“I’m not a quitter” Theresa May has told the British press who have decamped to Japan to follow her tour in east Asia, when asked if she would be stepping down before the next election. “Yes” she answered when it was enquired of her whether or not she would remain Tory leader going into the next general election.
This has created predictable waves in the UK. Yet there is no way that May is going to go beyond 2019 unless some miraculous change in both her style and the way the public responds to her during that period of time occurs, either of which are hard to imagine. No, she’s going after the Article 50 period elapses; she simply doesn’t want to seem like she’s marking time until then, so when asked if she is hanging around indefinitely she has to answer in the affirmative. Otherwise, what would she say? The truth, which is that she is still in the position simply because no one else wants it right now and her penance for calling the election and then blowing it is to draw as much of the poison from the wound that will be Brexit disappoint towards herself personally?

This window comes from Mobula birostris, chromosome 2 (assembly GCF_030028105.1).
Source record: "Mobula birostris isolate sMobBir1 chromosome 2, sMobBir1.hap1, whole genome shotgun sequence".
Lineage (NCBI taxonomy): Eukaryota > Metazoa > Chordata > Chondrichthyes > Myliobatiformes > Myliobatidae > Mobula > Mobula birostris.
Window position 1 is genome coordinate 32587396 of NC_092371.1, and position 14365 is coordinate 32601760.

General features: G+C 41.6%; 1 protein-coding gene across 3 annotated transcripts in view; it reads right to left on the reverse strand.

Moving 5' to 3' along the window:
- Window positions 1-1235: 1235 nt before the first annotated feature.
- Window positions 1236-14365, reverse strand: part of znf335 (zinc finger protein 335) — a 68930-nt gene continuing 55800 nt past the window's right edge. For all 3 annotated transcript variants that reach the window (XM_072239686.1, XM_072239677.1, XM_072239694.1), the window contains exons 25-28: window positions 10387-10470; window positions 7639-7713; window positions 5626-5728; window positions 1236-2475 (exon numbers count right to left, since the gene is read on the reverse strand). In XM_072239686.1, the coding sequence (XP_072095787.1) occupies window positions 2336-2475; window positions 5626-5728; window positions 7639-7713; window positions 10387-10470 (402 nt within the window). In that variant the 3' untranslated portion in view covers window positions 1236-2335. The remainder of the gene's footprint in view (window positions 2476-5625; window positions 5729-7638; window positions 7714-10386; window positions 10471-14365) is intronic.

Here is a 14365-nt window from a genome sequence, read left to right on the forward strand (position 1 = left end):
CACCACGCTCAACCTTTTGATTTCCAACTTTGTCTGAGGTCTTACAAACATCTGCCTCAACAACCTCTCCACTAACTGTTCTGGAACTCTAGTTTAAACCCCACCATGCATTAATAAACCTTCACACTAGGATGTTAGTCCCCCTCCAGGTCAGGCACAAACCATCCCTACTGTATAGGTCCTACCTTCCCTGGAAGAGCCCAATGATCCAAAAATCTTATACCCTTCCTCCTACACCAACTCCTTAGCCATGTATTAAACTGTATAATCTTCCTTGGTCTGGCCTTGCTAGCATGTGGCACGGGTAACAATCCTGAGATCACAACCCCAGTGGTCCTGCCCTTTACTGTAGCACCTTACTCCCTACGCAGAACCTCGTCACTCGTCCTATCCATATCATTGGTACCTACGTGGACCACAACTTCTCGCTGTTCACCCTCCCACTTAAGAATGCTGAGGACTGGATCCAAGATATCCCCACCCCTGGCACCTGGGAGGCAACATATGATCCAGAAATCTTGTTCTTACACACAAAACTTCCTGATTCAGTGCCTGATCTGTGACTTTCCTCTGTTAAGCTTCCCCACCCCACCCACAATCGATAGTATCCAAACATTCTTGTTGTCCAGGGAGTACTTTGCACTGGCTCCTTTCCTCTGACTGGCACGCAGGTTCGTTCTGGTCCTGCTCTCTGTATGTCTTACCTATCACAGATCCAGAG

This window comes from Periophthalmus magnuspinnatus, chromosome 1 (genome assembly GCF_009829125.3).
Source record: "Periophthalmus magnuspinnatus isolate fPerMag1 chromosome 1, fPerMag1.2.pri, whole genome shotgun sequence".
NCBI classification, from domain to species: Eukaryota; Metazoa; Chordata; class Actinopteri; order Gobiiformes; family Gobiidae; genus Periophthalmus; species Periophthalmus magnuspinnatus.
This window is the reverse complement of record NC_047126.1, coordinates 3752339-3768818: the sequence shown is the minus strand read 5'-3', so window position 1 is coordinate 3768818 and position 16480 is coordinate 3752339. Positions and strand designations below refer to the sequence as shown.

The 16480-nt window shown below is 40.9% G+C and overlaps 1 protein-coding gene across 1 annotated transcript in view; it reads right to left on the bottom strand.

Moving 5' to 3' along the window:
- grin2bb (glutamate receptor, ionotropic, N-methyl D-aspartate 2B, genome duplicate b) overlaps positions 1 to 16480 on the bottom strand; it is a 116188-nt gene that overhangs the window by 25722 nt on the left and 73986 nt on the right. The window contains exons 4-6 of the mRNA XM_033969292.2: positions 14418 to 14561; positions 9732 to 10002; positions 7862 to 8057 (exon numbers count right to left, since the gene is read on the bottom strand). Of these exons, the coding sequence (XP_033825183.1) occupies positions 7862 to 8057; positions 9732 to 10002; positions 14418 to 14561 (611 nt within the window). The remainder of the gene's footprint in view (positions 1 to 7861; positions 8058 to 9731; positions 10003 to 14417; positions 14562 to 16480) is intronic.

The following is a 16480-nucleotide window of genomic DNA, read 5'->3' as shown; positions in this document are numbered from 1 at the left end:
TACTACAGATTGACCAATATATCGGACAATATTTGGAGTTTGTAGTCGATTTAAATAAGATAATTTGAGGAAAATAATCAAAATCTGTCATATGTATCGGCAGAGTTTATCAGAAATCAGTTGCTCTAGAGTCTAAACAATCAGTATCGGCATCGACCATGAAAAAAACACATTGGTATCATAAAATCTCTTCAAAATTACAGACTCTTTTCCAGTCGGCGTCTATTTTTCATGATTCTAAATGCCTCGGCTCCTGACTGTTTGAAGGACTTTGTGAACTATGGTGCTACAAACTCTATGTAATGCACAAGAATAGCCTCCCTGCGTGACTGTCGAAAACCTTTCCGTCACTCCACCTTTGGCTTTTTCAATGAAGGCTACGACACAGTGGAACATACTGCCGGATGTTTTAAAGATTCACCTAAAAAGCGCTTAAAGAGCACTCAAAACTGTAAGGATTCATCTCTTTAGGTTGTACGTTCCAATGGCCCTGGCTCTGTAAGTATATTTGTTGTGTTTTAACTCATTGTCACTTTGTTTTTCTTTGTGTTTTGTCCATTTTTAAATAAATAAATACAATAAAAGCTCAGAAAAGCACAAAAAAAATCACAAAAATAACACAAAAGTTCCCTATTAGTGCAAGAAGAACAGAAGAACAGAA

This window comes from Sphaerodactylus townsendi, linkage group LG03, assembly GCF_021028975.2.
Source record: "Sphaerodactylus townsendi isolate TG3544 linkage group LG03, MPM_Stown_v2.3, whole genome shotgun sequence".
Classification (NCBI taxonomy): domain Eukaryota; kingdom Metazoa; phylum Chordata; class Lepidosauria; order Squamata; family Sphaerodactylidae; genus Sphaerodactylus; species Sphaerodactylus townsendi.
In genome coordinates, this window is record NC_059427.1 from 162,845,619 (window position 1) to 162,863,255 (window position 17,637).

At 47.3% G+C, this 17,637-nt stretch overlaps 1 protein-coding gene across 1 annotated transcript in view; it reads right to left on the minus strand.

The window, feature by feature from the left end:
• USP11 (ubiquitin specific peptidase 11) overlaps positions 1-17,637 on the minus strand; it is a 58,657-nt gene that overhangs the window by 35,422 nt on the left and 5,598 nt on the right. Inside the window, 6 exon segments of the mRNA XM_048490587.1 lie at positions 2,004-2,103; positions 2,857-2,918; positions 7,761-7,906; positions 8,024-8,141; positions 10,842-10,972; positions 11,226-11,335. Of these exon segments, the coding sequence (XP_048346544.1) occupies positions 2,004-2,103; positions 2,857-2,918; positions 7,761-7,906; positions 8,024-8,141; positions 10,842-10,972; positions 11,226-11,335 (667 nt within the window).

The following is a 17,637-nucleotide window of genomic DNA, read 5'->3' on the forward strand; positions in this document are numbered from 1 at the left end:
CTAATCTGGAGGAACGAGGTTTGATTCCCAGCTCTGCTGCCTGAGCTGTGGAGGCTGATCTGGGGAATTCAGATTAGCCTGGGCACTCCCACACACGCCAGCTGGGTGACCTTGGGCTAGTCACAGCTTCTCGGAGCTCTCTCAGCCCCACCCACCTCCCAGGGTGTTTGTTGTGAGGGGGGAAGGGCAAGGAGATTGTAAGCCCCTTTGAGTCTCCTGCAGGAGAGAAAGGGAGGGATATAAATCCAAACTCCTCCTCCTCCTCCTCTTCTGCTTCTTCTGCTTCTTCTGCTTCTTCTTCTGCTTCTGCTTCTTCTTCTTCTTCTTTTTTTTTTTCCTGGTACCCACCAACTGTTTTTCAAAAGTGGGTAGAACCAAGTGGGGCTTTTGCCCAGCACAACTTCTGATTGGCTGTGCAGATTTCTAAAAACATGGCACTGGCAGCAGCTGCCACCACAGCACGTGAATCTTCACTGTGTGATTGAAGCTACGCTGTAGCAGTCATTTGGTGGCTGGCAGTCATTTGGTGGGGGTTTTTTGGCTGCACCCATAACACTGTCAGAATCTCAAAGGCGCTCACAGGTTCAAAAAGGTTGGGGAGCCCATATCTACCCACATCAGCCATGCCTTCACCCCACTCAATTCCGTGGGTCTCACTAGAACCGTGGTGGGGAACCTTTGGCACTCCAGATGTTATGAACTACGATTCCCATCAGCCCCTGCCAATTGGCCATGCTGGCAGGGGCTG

This raises a much more interesting question, one that few are asking at present: is May hanging around until 2019 a good or a bad thing for the Conservative Party? Most Tories assume it’s a good thing automatically – but when you ask their reasons for this, they tend to fall apart. Some cite the need to avoid another election anytime soon. But a change of leadership wouldn’t necessitate a general election, particularly under the Fixed Term Parliament Act, so that’s a red herring. Some point to the need I have already mentioned, for May to be the one to carry as much of the blame as possible when Brexit is an inevitable disappointment, at least at first (what happens when you promise people a golden dawn).
But there is another viewpoint. Under May’s leadership, the Tories came perilously close to losing power – to Jeremy Corbyn, no less. Shouldn’t the party in government seek to renew itself sooner rather than later? It seems to me that while going five years certainly could be the fate of this parliament – in fact, it is the most likely thing to happen – it could still fall apart due to unforeseen circumstances. The Tories might be wasting time now bedding in a new leader that could come back to haunt them some day soon; they might even have to face a snap election with May still as leader.
It is up to the Tories what they want to do in this regard. Yet I think they should probably be having a broader discussion about whether May should stay in post or not than the one that is currently taking place.